Texas SBOE candidate doubles down on 'Pilgrims were communists' claim

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Cross-posted from TFN Insider

Gail Spurlock, a Republican candidate for the District 12 seat on the Texas State Board of Education, has written a “clarification” of her contention that the Pilgrims nearly destroyed their colony and themselves because they practiced communism. In an email being circulated today by supporter Donna “Jeffrey Dahmer Believed in Evolution” Garner, Spurlock suggests that “the media has chosen to highlight” her statement about the Pilgrims. (By “media,” perhaps she means TFN Insider. We note that the Dallas Observer also blogged about this story, but the post's source was TFN Insider.) Spurlock's “clarification of her statement”:

The Pilgrims did come to America and did experiment with a communist system of communal owned and operated property. This system caused confusion, discontent, and a lack of entrepreneurship and individual initiative. The men who were the most able were jealous because they got paid the same amount as those who did not do as much work. The most able women who did the heaviest communal chores began to feel the same type of discontent. This discontent led to the lack of a strong work ethic; and the failure of the communist experiment began to lead to illness, starvation, and death.

Realizing the seriousness of the situation, Governor William Bradford began to study the situation and realized the root cause of failure was the communist system. He decided to change course and started giving each settler his own piece of land. The settlers began to work harder on their own land because they knew they would reap the benefits. Soon the entire colony began to prosper under the new system; and the rest is history.

Conclusion: Communism does not work; by the same token, big government does not work effectively either because it destroys individual responsibility and initiative.

Indeed America has proved that the free enterprise system does work because it encourages entrepreneurship, competition, self-control, individual liberty, a strong work ethic, individual responsibility, self-discipline, and all the benefits derived thereof.

America is an exceptional nation because our forefathers built it upon the free enterprise system combined with the Judeo-Christian ethic of generosity and love. When a nation thrives and is prosperous, everyone benefits.

Spurlock offers links to articles from the conservative Heritage Foundation and Hoover Institute websites to back up her claim. In fact, this story is hardly new — it's pretty much swept through the right-wing blogosphere over the past few years. Rush Limbaugh and Glenn Beck have also promoted it, as have websites like Creation Worldview Ministries.

The problem is: it's a distortion of history. So we'll refer (again) to this New York Times article from last fall, in which historians thoroughly debunked the claim:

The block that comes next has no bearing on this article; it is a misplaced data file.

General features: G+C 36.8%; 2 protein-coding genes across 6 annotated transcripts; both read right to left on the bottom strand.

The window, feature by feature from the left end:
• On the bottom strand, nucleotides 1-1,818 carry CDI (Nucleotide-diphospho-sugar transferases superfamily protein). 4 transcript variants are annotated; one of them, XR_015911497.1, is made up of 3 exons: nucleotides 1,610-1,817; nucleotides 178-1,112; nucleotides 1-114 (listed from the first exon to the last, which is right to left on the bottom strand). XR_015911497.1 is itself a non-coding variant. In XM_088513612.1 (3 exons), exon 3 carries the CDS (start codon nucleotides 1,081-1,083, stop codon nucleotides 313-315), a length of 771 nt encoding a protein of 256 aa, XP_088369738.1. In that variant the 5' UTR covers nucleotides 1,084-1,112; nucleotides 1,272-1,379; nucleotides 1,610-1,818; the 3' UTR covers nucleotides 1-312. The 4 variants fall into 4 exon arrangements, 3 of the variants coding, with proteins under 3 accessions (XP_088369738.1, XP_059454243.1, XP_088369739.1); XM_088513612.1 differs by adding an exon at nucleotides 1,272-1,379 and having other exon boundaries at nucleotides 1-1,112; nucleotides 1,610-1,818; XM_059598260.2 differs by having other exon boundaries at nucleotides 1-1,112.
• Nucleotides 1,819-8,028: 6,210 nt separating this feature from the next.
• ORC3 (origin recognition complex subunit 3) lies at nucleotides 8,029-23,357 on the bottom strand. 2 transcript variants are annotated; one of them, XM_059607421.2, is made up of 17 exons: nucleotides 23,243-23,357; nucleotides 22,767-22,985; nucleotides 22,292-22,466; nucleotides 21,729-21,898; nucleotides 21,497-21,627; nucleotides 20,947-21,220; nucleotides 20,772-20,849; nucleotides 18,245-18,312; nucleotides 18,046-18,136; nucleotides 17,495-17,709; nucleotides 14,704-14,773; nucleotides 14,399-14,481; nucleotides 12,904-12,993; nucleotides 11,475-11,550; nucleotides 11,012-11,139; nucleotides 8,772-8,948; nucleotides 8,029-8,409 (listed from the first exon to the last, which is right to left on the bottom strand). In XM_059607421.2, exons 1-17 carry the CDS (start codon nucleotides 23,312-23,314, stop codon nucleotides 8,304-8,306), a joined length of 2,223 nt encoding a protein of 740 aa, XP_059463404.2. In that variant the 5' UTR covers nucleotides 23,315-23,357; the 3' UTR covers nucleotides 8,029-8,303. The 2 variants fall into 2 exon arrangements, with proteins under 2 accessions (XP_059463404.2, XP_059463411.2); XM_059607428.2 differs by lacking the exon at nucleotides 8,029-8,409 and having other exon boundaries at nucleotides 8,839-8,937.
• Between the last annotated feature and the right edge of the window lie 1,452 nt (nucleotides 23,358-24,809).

Historians say that the settlers in Plymouth, and their supporters in England, did indeed agree to hold their property in common – William Bradford, the governor, referred to it in his writings as the “common course.” But the plan was in the interest of realizing a profit sooner, and was only intended for the short term; historians say the Pilgrims were more like shareholders in an early corporation than subjects of socialism.

“It was directed ultimately to private profit,” said Richard Pickering, a historian of early America and the deputy director of Plimoth Plantation, a museum devoted to keeping the Pilgrims' story alive.

The arrangement did not produce famine. If it had, Bradford would not have declared the three days of sport and feasting in 1621 that became known as the first Thanksgiving. “The celebration would never have happened if the harvest was going to be less than enough to get them by,” Mr. Pickering said. “They would have saved it and rationed it to get by.”

The Times notes that some Tea Party folks, like Dick Armey, also claim that the settlers of another early English colony — in Jamestown, Va. —  nearly failed because of communism. But historians say that claim is just as absurd as the one about the Pilgrims:

“To call it socialism is wildly inaccurate,” said Karen Ordahl Kupperman, a historian at New York University and the author of “The Jamestown Project.” “It was a contracted company, and everybody worked for the company. I mean, is Halliburton a socialist scheme?”

Jamestown certainly was plagued with problems, the Times story notes, like malaria and drought:

But the biggest problem, Professor Kupperman said, was the lack of planning. The Virginia settlers came to the New World thinking that they could find gold or a route to the Pacific Ocean via the Chesapeake Bay, and make a quick buck by setting up a trading station like others were establishing in the East Indies.

“It was just wishful thinking,” she said, “a failure to recognize that these things are really, really difficult.”

Look, Gail Spurlock can believe whatever she wants, even if it's that the Pilgrims were radicals seeking a socialist utopia more than two centuries before Karl Marx and Friedrich Engels wrote The Communist Manifesto. It's a free country, after all. But it's important to remember that she wants to serve on the State Board of Education, which approves curriculum standards that guide what public schools teach students across Texas. Just sayin'.


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